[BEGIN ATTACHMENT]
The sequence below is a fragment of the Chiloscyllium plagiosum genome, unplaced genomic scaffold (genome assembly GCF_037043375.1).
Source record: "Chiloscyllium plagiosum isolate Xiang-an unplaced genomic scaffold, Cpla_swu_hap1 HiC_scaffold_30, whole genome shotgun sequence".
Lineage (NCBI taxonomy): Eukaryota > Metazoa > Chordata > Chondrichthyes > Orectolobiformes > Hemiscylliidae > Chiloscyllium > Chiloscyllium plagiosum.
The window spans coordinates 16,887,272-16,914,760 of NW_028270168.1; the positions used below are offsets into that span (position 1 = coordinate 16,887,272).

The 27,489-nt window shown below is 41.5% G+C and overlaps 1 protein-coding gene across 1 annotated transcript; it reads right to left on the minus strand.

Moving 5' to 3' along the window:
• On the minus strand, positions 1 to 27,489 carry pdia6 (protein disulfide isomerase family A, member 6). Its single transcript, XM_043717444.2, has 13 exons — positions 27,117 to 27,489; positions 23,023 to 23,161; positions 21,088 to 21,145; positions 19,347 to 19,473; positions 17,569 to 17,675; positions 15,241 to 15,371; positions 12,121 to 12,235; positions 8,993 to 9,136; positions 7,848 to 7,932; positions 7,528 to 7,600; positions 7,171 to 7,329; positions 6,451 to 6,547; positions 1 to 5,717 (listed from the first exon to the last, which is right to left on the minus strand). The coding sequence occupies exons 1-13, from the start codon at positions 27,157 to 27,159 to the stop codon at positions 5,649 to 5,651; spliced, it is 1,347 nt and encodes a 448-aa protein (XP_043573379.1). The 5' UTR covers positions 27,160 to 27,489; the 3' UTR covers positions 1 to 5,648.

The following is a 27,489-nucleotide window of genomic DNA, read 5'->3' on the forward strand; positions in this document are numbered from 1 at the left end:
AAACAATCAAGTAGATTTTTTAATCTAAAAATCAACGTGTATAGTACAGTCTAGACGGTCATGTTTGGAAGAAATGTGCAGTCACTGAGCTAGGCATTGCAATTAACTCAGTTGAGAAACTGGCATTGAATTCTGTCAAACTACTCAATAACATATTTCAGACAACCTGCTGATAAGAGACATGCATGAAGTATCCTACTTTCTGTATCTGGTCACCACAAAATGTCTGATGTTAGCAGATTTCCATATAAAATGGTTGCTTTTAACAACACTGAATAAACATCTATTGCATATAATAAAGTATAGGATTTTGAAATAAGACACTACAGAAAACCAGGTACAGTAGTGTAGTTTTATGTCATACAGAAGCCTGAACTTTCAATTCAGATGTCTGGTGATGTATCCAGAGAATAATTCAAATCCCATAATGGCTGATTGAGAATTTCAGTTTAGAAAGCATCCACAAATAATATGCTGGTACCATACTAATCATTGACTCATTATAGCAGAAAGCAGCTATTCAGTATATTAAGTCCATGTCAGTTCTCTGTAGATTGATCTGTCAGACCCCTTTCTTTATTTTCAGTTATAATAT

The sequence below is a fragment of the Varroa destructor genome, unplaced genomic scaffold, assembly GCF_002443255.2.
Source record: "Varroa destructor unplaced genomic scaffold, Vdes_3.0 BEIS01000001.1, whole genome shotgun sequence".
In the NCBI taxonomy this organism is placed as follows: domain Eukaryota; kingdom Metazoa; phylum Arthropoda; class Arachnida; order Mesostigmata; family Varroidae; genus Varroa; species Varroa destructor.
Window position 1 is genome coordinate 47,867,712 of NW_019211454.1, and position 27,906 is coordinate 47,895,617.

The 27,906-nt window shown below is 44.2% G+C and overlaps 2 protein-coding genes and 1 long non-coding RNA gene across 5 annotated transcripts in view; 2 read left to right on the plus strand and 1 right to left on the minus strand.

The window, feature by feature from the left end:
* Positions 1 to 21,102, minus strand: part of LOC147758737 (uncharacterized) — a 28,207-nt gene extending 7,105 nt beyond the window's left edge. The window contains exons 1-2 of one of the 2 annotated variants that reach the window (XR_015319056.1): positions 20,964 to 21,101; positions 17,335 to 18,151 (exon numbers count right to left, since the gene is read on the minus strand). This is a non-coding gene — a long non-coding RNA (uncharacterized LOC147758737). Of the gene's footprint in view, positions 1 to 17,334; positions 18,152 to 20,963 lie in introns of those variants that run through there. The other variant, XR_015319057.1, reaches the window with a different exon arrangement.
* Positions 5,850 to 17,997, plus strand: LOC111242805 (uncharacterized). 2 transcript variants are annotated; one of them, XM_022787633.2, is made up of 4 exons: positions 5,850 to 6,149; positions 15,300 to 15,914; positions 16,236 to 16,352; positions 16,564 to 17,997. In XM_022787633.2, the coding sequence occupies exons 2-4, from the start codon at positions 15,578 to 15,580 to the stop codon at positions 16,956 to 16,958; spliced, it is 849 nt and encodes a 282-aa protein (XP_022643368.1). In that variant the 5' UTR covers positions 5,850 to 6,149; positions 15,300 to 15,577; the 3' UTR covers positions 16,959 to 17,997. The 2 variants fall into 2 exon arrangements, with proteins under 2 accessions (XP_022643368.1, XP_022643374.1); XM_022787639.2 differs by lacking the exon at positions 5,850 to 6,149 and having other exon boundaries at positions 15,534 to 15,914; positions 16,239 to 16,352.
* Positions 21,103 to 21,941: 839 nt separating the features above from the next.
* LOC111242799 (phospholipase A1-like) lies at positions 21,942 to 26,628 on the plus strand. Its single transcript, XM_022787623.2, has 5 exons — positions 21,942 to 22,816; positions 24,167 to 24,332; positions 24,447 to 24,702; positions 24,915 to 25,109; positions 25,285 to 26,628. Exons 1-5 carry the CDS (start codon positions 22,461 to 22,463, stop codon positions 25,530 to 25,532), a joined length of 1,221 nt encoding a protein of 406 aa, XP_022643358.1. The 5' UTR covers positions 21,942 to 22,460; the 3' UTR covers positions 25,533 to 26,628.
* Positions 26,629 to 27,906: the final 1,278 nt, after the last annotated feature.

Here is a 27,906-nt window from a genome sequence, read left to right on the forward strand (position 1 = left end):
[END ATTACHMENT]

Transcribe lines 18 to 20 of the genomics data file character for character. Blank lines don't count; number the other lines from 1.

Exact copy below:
* Positions 21,103 to 21,941: 839 nt separating the features above from the next.
* LOC111242799 (phospholipase A1-like) lies at positions 21,942 to 26,628 on the plus strand. Its single transcript, XM_022787623.2, has 5 exons — positions 21,942 to 22,816; positions 24,167 to 24,332; positions 24,447 to 24,702; positions 24,915 to 25,109; positions 25,285 to 26,628. Exons 1-5 carry the CDS (start codon positions 22,461 to 22,463, stop codon positions 25,530 to 25,532), a joined length of 1,221 nt encoding a protein of 406 aa, XP_022643358.1. The 5' UTR covers positions 21,942 to 22,460; the 3' UTR covers positions 25,533 to 26,628.
* Positions 26,629 to 27,906: the final 1,278 nt, after the last annotated feature.